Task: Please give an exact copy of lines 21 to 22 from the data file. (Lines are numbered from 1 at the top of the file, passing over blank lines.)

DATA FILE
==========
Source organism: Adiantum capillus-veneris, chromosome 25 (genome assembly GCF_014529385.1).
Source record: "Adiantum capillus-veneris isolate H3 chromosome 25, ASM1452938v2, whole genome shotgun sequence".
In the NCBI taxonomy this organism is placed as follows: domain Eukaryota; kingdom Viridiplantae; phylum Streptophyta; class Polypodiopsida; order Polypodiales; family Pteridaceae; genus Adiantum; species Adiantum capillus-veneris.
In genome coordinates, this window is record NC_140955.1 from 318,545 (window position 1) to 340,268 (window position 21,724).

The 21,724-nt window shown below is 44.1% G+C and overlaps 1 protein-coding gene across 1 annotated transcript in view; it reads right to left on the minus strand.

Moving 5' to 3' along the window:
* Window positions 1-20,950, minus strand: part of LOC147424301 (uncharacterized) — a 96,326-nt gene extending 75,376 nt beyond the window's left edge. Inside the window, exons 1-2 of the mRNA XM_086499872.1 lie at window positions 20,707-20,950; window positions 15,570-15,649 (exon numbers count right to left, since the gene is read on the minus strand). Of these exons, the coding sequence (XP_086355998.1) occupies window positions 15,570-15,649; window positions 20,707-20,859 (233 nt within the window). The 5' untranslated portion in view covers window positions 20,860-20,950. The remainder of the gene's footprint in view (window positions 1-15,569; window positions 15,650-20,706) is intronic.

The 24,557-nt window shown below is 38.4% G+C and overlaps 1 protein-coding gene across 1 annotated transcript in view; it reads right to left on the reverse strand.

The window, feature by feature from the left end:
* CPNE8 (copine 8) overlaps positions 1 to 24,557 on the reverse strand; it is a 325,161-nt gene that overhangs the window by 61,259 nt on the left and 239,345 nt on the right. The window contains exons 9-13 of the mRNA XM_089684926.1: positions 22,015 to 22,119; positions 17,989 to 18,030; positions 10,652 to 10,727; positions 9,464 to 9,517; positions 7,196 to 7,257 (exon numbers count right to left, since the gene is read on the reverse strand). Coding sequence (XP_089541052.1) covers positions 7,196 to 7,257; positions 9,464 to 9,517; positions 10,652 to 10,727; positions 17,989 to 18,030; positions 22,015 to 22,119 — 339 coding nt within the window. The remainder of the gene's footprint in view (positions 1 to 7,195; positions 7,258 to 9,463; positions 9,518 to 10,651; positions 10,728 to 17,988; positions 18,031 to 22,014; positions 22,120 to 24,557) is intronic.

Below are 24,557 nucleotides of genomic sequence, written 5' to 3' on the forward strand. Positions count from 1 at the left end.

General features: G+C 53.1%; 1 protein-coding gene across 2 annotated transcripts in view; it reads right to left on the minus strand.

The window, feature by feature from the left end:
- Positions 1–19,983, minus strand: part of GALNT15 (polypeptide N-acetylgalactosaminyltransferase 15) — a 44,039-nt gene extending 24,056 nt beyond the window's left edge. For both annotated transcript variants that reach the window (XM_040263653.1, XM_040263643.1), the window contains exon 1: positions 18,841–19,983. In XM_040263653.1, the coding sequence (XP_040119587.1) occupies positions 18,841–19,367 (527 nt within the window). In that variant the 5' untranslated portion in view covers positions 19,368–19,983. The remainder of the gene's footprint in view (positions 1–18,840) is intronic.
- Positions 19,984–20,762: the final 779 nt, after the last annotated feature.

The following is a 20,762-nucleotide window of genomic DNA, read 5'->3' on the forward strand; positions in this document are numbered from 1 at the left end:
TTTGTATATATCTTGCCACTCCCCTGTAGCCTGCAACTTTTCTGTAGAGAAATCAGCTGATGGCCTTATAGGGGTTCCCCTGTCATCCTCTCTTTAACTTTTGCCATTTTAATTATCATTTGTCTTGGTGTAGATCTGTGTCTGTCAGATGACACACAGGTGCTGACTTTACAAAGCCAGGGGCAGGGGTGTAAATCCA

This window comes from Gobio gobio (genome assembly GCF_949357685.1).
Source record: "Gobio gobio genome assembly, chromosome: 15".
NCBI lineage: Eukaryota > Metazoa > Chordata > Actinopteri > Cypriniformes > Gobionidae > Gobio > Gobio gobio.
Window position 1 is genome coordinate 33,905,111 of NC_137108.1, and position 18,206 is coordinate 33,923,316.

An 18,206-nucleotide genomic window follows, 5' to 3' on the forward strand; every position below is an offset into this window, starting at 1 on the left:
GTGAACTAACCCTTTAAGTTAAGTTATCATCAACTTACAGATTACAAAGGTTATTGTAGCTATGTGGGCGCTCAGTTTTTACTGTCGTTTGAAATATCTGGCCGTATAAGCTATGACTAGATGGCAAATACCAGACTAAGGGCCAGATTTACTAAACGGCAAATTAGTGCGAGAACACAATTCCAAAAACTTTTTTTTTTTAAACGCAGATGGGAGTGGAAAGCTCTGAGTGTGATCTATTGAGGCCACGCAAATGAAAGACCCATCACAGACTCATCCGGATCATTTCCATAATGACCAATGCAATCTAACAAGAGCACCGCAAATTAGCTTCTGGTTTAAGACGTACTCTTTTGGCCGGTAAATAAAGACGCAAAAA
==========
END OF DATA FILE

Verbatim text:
Window position 1 is genome coordinate 33,905,111 of NC_137108.1, and position 18,206 is coordinate 33,923,316.

An 18,206-nucleotide genomic window follows, 5' to 3' on the forward strand; every position below is an offset into this window, starting at 1 on the left: